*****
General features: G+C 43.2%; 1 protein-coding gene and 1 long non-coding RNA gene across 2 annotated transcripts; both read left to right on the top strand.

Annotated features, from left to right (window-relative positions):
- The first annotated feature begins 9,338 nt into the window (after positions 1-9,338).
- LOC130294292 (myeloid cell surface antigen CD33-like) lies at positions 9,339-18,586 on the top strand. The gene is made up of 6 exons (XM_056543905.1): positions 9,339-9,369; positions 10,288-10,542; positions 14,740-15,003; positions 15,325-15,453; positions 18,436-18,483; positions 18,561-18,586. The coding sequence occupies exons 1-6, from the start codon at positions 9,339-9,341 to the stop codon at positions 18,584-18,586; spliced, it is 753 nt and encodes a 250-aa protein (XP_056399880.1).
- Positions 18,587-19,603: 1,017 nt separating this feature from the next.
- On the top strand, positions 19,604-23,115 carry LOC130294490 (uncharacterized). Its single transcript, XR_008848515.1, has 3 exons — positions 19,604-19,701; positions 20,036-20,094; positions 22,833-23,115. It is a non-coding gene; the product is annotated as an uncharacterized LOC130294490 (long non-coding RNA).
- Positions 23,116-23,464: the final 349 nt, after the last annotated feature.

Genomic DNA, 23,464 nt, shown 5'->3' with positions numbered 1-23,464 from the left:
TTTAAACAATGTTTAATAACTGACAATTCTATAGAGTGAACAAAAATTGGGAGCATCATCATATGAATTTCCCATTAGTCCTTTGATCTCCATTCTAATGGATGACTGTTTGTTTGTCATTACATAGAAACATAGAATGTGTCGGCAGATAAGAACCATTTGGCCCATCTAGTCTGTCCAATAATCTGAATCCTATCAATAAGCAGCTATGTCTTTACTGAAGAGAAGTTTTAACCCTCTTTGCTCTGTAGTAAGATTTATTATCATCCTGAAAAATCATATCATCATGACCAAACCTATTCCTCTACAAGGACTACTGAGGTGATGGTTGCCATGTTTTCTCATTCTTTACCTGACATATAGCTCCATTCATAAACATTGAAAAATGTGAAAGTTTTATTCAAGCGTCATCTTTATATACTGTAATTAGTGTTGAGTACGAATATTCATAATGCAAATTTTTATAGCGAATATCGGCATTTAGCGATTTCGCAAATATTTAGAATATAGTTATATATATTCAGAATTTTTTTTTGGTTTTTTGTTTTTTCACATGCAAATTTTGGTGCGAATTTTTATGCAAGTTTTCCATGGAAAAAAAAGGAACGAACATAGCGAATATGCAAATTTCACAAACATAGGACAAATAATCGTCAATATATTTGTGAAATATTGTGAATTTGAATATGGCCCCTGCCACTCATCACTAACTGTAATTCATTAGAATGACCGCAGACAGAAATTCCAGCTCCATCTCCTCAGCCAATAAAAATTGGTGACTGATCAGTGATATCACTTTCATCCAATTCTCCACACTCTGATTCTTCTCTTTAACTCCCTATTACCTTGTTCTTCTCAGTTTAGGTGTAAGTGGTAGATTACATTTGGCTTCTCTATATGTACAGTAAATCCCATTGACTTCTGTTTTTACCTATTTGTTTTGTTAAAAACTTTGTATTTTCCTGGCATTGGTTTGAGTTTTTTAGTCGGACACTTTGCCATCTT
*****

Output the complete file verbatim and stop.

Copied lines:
General features: G+C 43.2%; 1 protein-coding gene and 1 long non-coding RNA gene across 2 annotated transcripts; both read left to right on the top strand.

Annotated features, from left to right (window-relative positions):
- The first annotated feature begins 9,338 nt into the window (after positions 1-9,338).
- LOC130294292 (myeloid cell surface antigen CD33-like) lies at positions 9,339-18,586 on the top strand. The gene is made up of 6 exons (XM_056543905.1): positions 9,339-9,369; positions 10,288-10,542; positions 14,740-15,003; positions 15,325-15,453; positions 18,436-18,483; positions 18,561-18,586. The coding sequence occupies exons 1-6, from the start codon at positions 9,339-9,341 to the stop codon at positions 18,584-18,586; spliced, it is 753 nt and encodes a 250-aa protein (XP_056399880.1).
- Positions 18,587-19,603: 1,017 nt separating this feature from the next.
- On the top strand, positions 19,604-23,115 carry LOC130294490 (uncharacterized). Its single transcript, XR_008848515.1, has 3 exons — positions 19,604-19,701; positions 20,036-20,094; positions 22,833-23,115. It is a non-coding gene; the product is annotated as an uncharacterized LOC130294490 (long non-coding RNA).
- Positions 23,116-23,464: the final 349 nt, after the last annotated feature.

Genomic DNA, 23,464 nt, shown 5'->3' with positions numbered 1-23,464 from the left:
TTTAAACAATGTTTAATAACTGACAATTCTATAGAGTGAACAAAAATTGGGAGCATCATCATATGAATTTCCCATTAGTCCTTTGATCTCCATTCTAATGGATGACTGTTTGTTTGTCATTACATAGAAACATAGAATGTGTCGGCAGATAAGAACCATTTGGCCCATCTAGTCTGTCCAATAATCTGAATCCTATCAATAAGCAGCTATGTCTTTACTGAAGAGAAGTTTTAACCCTCTTTGCTCTGTAGTAAGATTTATTATCATCCTGAAAAATCATATCATCATGACCAAACCTATTCCTCTACAAGGACTACTGAGGTGATGGTTGCCATGTTTTCTCATTCTTTACCTGACATATAGCTCCATTCATAAACATTGAAAAATGTGAAAGTTTTATTCAAGCGTCATCTTTATATACTGTAATTAGTGTTGAGTACGAATATTCATAATGCAAATTTTTATAGCGAATATCGGCATTTAGCGATTTCGCAAATATTTAGAATATAGTTATATATATTCAGAATTTTTTTTTGGTTTTTTGTTTTTTCACATGCAAATTTTGGTGCGAATTTTTATGCAAGTTTTCCATGGAAAAAAAAGGAACGAACATAGCGAATATGCAAATTTCACAAACATAGGACAAATAATCGTCAATATATTTGTGAAATATTGTGAATTTGAATATGGCCCCTGCCACTCATCACTAACTGTAATTCATTAGAATGACCGCAGACAGAAATTCCAGCTCCATCTCCTCAGCCAATAAAAATTGGTGACTGATCAGTGATATCACTTTCATCCAATTCTCCACACTCTGATTCTTCTCTTTAACTCCCTATTACCTTGTTCTTCTCAGTTTAGGTGTAAGTGGTAGATTACATTTGGCTTCTCTATATGTACAGTAAATCCCATTGACTTCTGTTTTTACCTATTTGTTTTGTTAAAAACTTTGTATTTTCCTGGCATTGGTTTGAGTTTTTTAGTCGGACACTTTGCCATCTT